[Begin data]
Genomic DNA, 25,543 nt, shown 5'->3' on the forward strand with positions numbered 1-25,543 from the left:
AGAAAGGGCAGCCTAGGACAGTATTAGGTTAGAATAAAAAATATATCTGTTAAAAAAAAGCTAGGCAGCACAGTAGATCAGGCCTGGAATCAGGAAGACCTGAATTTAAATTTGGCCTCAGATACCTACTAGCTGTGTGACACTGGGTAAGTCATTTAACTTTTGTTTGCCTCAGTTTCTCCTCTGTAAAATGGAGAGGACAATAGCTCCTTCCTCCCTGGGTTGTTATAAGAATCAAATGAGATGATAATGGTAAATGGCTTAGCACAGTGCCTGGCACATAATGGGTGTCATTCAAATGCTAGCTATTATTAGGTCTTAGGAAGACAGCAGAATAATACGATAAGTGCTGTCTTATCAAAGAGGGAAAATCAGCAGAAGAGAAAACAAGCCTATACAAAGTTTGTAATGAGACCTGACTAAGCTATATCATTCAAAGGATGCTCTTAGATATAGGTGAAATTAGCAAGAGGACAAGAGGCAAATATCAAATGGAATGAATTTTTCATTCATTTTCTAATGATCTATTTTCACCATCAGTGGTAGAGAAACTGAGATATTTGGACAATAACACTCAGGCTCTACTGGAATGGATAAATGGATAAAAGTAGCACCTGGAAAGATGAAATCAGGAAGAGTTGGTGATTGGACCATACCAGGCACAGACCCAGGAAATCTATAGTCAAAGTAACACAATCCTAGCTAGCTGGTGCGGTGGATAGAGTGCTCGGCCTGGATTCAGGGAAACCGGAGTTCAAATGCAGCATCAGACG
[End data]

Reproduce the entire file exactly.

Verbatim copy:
Genomic DNA, 25,543 nt, shown 5'->3' on the forward strand with positions numbered 1-25,543 from the left:
AGAAAGGGCAGCCTAGGACAGTATTAGGTTAGAATAAAAAATATATCTGTTAAAAAAAAGCTAGGCAGCACAGTAGATCAGGCCTGGAATCAGGAAGACCTGAATTTAAATTTGGCCTCAGATACCTACTAGCTGTGTGACACTGGGTAAGTCATTTAACTTTTGTTTGCCTCAGTTTCTCCTCTGTAAAATGGAGAGGACAATAGCTCCTTCCTCCCTGGGTTGTTATAAGAATCAAATGAGATGATAATGGTAAATGGCTTAGCACAGTGCCTGGCACATAATGGGTGTCATTCAAATGCTAGCTATTATTAGGTCTTAGGAAGACAGCAGAATAATACGATAAGTGCTGTCTTATCAAAGAGGGAAAATCAGCAGAAGAGAAAACAAGCCTATACAAAGTTTGTAATGAGACCTGACTAAGCTATATCATTCAAAGGATGCTCTTAGATATAGGTGAAATTAGCAAGAGGACAAGAGGCAAATATCAAATGGAATGAATTTTTCATTCATTTTCTAATGATCTATTTTCACCATCAGTGGTAGAGAAACTGAGATATTTGGACAATAACACTCAGGCTCTACTGGAATGGATAAATGGATAAAAGTAGCACCTGGAAAGATGAAATCAGGAAGAGTTGGTGATTGGACCATACCAGGCACAGACCCAGGAAATCTATAGTCAAAGTAACACAATCCTAGCTAGCTGGTGCGGTGGATAGAGTGCTCGGCCTGGATTCAGGGAAACCGGAGTTCAAATGCAGCATCAGACG